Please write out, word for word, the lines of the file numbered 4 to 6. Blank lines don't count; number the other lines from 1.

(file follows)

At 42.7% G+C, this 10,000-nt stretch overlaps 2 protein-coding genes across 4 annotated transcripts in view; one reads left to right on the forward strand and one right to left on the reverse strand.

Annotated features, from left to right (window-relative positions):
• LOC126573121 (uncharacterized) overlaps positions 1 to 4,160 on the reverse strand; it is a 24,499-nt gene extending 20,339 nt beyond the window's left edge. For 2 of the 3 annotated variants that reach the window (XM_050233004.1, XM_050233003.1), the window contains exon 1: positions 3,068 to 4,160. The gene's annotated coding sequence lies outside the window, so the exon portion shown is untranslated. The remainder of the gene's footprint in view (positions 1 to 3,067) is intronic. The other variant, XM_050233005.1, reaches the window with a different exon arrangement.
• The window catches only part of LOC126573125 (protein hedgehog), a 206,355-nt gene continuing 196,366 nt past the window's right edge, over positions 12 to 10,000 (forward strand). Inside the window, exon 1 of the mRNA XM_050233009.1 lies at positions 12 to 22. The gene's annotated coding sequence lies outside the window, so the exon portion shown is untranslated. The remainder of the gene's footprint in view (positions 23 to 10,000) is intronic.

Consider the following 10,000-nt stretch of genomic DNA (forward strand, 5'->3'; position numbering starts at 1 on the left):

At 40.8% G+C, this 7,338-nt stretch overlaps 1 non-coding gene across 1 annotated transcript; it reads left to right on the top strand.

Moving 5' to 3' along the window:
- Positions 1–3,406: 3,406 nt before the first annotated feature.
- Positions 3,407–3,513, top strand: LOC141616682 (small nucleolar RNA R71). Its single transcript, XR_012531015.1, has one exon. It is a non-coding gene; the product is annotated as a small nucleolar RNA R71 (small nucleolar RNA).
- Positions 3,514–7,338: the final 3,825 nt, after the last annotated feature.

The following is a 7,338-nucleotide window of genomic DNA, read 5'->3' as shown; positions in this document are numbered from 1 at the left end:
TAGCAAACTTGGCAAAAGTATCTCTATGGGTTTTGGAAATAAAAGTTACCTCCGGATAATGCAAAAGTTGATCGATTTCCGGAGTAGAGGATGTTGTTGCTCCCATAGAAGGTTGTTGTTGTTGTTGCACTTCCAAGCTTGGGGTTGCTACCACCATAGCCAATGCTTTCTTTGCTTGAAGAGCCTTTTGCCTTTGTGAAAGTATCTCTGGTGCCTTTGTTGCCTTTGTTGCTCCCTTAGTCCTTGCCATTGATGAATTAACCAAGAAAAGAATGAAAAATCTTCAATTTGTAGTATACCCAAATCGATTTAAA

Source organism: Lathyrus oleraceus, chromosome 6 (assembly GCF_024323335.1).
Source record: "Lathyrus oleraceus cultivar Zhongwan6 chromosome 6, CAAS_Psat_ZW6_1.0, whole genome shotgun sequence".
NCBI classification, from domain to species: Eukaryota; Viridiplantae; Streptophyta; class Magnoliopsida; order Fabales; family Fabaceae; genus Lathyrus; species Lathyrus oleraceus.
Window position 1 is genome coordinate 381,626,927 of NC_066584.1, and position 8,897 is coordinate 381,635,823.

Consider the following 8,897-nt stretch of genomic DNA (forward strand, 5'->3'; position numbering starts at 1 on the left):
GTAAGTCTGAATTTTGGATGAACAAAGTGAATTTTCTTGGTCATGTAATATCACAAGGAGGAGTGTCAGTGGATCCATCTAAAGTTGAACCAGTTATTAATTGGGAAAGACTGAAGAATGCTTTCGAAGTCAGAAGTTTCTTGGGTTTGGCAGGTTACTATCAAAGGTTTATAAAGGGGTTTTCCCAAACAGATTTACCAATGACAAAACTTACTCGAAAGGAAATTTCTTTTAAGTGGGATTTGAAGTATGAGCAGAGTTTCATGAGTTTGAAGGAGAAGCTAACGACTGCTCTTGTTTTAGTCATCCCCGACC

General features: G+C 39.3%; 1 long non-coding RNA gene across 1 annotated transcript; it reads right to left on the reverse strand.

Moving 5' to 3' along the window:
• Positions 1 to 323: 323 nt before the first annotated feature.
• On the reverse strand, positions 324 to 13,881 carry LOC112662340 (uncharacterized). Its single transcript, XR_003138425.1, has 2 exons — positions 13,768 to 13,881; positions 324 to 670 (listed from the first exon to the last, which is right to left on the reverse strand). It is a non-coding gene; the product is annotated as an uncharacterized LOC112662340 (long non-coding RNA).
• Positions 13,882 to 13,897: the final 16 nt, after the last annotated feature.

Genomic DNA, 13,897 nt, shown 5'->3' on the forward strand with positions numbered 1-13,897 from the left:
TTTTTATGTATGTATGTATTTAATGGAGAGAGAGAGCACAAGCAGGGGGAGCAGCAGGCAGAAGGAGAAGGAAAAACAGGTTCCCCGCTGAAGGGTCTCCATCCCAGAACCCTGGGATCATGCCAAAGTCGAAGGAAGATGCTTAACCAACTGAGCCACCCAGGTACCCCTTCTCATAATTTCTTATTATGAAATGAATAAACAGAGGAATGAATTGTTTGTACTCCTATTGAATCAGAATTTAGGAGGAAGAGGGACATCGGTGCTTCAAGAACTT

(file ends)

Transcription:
• The window catches only part of LOC126573125 (protein hedgehog), a 206,355-nt gene continuing 196,366 nt past the window's right edge, over positions 12 to 10,000 (forward strand). Inside the window, exon 1 of the mRNA XM_050233009.1 lies at positions 12 to 22. The gene's annotated coding sequence lies outside the window, so the exon portion shown is untranslated. The remainder of the gene's footprint in view (positions 23 to 10,000) is intronic.

Consider the following 10,000-nt stretch of genomic DNA (forward strand, 5'->3'; position numbering starts at 1 on the left):

At 40.8% G+C, this 7,338-nt stretch overlaps 1 non-coding gene across 1 annotated transcript; it reads left to right on the top strand.